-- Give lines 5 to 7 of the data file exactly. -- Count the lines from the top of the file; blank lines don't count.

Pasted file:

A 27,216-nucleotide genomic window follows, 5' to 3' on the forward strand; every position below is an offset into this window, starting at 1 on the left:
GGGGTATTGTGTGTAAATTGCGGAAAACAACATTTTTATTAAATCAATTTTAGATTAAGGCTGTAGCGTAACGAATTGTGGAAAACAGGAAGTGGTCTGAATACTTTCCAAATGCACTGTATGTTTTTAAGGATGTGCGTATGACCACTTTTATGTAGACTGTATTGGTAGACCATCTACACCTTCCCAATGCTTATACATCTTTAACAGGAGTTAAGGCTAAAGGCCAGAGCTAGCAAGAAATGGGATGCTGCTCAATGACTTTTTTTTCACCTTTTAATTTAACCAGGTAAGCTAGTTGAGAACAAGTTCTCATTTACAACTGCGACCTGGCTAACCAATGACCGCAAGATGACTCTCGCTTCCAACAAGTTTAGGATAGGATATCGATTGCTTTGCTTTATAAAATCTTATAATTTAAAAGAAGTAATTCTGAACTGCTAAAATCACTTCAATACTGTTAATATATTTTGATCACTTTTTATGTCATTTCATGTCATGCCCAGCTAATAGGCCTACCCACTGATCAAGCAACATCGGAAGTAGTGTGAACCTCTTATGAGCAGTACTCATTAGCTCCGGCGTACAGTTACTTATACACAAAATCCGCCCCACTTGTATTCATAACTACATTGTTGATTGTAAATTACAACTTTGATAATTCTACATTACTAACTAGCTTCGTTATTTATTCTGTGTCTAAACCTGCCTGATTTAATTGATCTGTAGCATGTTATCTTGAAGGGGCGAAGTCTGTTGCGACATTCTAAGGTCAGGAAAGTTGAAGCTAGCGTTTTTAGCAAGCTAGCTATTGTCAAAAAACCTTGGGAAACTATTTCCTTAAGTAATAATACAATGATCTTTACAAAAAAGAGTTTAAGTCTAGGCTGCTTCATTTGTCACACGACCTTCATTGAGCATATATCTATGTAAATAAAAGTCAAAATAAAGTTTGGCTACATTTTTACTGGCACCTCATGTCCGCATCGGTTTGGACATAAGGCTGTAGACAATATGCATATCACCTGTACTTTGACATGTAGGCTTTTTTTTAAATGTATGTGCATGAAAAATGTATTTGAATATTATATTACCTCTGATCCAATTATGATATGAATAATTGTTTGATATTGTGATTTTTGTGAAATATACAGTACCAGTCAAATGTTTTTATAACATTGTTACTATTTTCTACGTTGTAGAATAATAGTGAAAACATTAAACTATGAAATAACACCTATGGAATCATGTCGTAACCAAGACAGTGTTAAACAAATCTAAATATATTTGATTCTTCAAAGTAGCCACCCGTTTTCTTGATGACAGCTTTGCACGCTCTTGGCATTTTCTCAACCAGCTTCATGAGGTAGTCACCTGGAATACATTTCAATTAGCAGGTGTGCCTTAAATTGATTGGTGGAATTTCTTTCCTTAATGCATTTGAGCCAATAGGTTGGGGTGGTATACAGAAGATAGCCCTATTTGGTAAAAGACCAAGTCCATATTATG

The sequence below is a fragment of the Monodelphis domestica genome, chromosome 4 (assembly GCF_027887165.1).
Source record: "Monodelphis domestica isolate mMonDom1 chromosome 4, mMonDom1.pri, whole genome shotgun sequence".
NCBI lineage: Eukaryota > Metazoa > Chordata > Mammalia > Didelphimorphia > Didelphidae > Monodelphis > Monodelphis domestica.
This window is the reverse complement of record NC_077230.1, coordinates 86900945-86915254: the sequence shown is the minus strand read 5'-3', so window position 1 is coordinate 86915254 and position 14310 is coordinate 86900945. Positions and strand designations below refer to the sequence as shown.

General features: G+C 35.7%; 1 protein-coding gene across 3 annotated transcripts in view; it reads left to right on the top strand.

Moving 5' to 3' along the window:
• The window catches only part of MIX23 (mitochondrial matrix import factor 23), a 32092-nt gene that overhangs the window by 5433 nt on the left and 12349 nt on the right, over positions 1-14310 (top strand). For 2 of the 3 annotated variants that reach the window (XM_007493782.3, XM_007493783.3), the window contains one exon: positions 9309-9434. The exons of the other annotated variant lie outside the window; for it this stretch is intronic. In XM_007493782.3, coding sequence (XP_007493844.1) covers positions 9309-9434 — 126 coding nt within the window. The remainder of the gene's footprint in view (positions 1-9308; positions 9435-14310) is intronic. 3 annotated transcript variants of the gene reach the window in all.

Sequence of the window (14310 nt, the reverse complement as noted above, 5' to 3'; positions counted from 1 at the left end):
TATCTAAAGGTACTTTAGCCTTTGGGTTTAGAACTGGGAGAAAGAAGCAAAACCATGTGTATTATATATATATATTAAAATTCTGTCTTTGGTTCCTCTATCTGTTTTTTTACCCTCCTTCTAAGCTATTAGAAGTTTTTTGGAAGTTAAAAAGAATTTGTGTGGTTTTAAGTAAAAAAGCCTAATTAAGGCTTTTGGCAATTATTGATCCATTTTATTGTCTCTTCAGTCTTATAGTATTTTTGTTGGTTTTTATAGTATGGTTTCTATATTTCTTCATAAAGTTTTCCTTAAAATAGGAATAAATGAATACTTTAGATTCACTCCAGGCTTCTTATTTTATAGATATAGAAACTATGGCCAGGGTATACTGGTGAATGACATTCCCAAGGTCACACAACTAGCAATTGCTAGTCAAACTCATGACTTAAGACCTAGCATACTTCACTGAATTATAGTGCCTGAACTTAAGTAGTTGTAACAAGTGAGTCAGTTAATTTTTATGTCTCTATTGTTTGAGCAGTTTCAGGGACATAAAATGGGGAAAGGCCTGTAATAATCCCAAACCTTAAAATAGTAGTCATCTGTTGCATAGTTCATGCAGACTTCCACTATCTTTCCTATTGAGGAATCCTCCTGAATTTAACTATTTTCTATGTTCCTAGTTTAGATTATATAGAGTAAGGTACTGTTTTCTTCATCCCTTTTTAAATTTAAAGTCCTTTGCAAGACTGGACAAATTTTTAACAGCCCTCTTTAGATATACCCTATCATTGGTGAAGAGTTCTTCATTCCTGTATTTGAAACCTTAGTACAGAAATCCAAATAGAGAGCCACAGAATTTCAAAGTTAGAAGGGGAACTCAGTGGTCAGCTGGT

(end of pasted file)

NCBI lineage: Eukaryota > Metazoa > Chordata > Mammalia > Didelphimorphia > Didelphidae > Monodelphis > Monodelphis domestica.
This window is the reverse complement of record NC_077230.1, coordinates 86900945-86915254: the sequence shown is the minus strand read 5'-3', so window position 1 is coordinate 86915254 and position 14310 is coordinate 86900945. Positions and strand designations below refer to the sequence as shown.

General features: G+C 35.7%; 1 protein-coding gene across 3 annotated transcripts in view; it reads left to right on the top strand.